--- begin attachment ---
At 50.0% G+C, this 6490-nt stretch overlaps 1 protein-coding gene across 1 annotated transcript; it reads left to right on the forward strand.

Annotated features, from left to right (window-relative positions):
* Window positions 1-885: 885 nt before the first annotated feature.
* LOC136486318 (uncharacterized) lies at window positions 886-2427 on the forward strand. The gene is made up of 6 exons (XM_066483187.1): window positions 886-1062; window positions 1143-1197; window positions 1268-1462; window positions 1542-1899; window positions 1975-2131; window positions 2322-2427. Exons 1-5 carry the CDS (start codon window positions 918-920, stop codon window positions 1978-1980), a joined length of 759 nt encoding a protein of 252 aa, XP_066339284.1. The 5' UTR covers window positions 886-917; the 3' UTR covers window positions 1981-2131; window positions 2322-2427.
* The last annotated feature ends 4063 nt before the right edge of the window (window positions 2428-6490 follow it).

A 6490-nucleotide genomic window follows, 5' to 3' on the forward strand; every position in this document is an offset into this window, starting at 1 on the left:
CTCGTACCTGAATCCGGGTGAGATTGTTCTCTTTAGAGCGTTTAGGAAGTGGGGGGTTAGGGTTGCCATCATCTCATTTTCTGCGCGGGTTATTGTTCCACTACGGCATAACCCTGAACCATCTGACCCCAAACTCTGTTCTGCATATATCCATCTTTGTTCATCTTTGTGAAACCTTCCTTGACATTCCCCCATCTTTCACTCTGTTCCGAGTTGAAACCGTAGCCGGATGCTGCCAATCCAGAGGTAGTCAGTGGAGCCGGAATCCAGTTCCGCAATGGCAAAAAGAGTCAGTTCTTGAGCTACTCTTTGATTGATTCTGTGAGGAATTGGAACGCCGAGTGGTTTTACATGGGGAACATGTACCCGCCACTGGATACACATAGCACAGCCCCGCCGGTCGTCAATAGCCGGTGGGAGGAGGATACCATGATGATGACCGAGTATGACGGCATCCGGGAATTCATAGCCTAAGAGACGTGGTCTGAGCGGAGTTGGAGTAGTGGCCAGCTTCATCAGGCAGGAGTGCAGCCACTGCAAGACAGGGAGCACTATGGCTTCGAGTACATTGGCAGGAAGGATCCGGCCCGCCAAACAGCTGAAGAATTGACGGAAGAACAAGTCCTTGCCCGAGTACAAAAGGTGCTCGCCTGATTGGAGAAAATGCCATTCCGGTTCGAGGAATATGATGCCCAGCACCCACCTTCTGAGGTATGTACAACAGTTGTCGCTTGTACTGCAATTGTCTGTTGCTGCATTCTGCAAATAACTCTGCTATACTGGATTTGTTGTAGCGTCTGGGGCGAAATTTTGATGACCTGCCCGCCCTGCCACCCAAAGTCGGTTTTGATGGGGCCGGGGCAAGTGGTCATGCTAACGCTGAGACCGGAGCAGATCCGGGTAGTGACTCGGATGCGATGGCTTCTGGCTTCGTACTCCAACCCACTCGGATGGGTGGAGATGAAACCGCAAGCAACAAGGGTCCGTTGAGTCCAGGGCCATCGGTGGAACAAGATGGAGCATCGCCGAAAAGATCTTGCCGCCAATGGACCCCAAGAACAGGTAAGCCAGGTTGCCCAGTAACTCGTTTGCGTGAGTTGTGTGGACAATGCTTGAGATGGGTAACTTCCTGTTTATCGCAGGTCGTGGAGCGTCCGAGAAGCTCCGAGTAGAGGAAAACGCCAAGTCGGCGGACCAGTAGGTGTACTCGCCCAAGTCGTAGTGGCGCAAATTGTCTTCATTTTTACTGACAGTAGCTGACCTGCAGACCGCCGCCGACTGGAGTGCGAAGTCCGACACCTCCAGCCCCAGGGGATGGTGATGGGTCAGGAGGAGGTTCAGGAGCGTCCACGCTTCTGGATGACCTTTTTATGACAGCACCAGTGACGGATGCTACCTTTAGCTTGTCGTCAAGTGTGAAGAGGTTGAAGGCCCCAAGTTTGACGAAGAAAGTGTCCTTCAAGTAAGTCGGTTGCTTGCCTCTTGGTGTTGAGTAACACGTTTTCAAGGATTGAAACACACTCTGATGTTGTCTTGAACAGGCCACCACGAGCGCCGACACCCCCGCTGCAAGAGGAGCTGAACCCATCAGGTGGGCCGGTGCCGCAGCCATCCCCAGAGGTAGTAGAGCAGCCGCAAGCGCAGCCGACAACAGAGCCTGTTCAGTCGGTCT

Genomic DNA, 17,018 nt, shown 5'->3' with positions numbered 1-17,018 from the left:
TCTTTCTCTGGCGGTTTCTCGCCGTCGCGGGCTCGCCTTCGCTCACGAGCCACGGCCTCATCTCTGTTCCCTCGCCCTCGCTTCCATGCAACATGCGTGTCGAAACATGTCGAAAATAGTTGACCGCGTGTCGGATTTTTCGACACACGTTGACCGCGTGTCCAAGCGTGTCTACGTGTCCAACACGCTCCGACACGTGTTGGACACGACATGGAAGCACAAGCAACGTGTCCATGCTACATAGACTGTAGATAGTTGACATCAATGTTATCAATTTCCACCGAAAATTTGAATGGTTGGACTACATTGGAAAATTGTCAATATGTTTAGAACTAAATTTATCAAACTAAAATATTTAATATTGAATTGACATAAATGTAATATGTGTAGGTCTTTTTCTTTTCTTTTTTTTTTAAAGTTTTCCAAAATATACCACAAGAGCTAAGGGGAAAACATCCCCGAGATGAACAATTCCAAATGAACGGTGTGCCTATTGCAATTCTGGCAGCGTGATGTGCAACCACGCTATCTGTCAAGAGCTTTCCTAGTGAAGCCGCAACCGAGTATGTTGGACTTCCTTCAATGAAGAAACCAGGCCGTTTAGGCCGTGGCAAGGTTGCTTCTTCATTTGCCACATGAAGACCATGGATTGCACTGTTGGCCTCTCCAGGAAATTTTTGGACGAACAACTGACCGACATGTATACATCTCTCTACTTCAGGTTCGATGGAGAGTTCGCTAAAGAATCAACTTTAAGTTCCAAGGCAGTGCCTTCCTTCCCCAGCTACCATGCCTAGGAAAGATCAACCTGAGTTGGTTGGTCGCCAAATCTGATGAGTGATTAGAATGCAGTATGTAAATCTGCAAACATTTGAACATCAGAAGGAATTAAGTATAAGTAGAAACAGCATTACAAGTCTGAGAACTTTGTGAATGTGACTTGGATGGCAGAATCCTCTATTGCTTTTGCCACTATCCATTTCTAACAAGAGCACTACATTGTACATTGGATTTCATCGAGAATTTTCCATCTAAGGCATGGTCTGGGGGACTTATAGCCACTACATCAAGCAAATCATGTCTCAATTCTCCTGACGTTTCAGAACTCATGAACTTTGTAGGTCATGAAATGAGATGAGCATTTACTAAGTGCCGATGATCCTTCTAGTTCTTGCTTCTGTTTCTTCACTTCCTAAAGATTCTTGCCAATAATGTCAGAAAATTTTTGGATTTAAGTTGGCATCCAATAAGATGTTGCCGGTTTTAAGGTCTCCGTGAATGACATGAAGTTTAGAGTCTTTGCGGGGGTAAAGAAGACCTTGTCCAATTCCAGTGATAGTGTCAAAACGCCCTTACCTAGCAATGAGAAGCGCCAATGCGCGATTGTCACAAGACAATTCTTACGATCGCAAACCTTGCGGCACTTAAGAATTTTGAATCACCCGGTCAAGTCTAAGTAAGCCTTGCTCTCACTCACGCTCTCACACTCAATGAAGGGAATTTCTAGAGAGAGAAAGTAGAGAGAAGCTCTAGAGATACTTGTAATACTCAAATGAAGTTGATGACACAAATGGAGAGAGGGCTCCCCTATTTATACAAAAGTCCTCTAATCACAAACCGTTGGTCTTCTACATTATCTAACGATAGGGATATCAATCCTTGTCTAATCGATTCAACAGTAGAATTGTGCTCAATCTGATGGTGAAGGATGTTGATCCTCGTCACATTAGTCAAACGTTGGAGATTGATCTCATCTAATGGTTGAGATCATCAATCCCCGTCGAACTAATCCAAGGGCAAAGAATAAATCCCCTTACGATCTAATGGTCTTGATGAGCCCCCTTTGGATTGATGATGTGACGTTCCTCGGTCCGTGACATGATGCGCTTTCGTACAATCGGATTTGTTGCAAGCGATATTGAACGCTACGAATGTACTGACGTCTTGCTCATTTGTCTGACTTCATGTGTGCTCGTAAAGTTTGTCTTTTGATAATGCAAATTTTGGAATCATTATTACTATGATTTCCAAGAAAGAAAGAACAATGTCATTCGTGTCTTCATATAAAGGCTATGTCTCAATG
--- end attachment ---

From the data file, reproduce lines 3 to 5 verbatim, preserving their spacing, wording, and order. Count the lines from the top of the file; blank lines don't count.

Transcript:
* Window positions 1-885: 885 nt before the first annotated feature.
* LOC136486318 (uncharacterized) lies at window positions 886-2427 on the forward strand. The gene is made up of 6 exons (XM_066483187.1): window positions 886-1062; window positions 1143-1197; window positions 1268-1462; window positions 1542-1899; window positions 1975-2131; window positions 2322-2427. Exons 1-5 carry the CDS (start codon window positions 918-920, stop codon window positions 1978-1980), a joined length of 759 nt encoding a protein of 252 aa, XP_066339284.1. The 5' UTR covers window positions 886-917; the 3' UTR covers window positions 1981-2131; window positions 2322-2427.
* The last annotated feature ends 4063 nt before the right edge of the window (window positions 2428-6490 follow it).